Consanguineous Marriage Case Study

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In terms, of clinical genetics, a consanguineous marriage is defined as a union between two individuals who are related as second cousins or closer.(Barakat,2014). Consanguinity, in particular first cousin marriage is wide-spread and socially encouraged in many Middle Eastern, West Asian and North African countries.
Consanguinity is a problem, because it is much more likely that both parents will carry the same genes, if they are related. In non-consanguineous marriages the risk of a serious disease or malformation in a child is about 1 in 11, whereas in cousin marriages it increases to 50%. (Hamamy,2012,p.182-192). Most sovereign states have laid down very strict restrictions on relative marriages, such as USA, People's Republic of Korea and Democratic Republic of China, which maintain civil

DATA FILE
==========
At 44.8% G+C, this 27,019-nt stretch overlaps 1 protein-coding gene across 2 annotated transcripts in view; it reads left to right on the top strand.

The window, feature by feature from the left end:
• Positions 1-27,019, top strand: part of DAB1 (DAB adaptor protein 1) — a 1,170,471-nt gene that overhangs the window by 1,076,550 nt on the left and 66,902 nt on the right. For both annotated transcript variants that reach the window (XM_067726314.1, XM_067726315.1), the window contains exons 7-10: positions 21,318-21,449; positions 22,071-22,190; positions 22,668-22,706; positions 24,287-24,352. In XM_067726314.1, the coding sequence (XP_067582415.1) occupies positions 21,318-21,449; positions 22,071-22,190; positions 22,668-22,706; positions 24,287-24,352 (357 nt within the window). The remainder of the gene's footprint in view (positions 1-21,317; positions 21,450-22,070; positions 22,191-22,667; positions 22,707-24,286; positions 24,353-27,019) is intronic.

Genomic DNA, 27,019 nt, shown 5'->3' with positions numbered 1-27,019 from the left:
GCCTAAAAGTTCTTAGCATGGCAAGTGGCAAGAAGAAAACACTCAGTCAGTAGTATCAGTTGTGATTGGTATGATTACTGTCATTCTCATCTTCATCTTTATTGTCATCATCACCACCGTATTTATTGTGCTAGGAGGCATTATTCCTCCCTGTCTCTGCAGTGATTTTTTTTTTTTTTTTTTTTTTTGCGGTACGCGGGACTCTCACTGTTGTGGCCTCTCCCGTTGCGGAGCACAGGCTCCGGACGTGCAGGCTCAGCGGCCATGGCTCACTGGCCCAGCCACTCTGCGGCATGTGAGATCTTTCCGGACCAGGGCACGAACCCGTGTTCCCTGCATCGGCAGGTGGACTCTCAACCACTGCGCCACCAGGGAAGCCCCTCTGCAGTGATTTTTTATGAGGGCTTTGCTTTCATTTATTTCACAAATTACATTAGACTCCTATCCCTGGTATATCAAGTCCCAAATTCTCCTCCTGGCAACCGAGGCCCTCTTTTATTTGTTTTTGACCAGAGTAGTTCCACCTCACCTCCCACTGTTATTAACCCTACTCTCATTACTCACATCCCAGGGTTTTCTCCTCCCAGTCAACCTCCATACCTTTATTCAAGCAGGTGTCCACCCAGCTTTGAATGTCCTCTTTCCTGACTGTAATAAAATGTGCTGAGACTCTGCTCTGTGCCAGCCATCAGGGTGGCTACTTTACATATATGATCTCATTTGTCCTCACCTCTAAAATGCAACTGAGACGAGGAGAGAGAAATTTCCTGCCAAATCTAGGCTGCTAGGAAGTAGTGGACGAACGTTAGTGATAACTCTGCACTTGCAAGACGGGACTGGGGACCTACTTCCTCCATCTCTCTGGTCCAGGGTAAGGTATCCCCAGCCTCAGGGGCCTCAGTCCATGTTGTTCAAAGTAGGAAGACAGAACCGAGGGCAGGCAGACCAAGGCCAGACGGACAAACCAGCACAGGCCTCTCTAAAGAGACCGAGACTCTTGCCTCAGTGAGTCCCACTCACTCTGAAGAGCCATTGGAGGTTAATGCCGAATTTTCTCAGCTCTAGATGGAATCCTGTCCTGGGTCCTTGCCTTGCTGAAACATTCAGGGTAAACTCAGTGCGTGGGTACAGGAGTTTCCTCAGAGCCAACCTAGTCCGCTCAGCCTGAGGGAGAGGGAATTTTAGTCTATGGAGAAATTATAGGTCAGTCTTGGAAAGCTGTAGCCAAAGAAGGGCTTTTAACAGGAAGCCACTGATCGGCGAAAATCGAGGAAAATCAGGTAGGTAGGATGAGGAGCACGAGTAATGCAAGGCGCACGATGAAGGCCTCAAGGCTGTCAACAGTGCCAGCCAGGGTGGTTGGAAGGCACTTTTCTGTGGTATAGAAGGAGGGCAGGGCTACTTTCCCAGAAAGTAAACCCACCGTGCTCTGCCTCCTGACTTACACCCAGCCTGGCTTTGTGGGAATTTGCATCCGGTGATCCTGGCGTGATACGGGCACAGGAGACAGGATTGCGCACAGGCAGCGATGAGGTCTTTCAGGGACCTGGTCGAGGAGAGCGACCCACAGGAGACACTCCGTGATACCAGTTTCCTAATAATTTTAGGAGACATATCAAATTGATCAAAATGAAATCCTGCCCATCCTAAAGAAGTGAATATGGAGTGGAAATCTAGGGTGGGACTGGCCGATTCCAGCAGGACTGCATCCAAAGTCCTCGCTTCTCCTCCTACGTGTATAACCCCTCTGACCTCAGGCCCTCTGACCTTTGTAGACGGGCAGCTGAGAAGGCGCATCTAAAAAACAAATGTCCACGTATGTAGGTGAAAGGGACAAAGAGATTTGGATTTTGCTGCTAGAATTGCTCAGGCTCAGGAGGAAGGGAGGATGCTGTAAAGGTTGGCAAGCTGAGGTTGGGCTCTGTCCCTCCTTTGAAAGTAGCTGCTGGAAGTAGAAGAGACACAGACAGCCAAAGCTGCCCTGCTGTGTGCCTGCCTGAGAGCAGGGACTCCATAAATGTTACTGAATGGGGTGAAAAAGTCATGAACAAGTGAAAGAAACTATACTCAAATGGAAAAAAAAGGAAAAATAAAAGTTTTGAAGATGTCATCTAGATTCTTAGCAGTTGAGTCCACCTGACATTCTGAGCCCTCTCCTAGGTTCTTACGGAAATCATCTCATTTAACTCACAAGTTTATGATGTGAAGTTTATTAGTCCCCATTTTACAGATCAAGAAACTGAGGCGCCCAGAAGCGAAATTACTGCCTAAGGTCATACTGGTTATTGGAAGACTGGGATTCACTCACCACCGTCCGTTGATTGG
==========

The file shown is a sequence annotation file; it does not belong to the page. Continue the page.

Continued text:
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2) to reduce morbidity and mortality in the first years of life for children from consanguineous marriages. Such options as prenatal screening can be used to reduce the incidence of live births with inherited diseases. The simplest and most comprehensive tool for providing genetic screening to consanguineous couples and their offspring is obtaining a medical family history covering 3-4 generations from the consultancies.(Bener,2006). Genetic counseling has been successful in reducing the incidence of the inherited disorders in many populations. The programs are successful when they are sensitive to the cultural backgrounds of populations in which they are applied. For example, in Saudi society the provision of appropriate genetic counseling has tremendous results in preventing inherited diseases and recessive disorders, such as mental retardation, autism, hypertension and coronary artery diseases.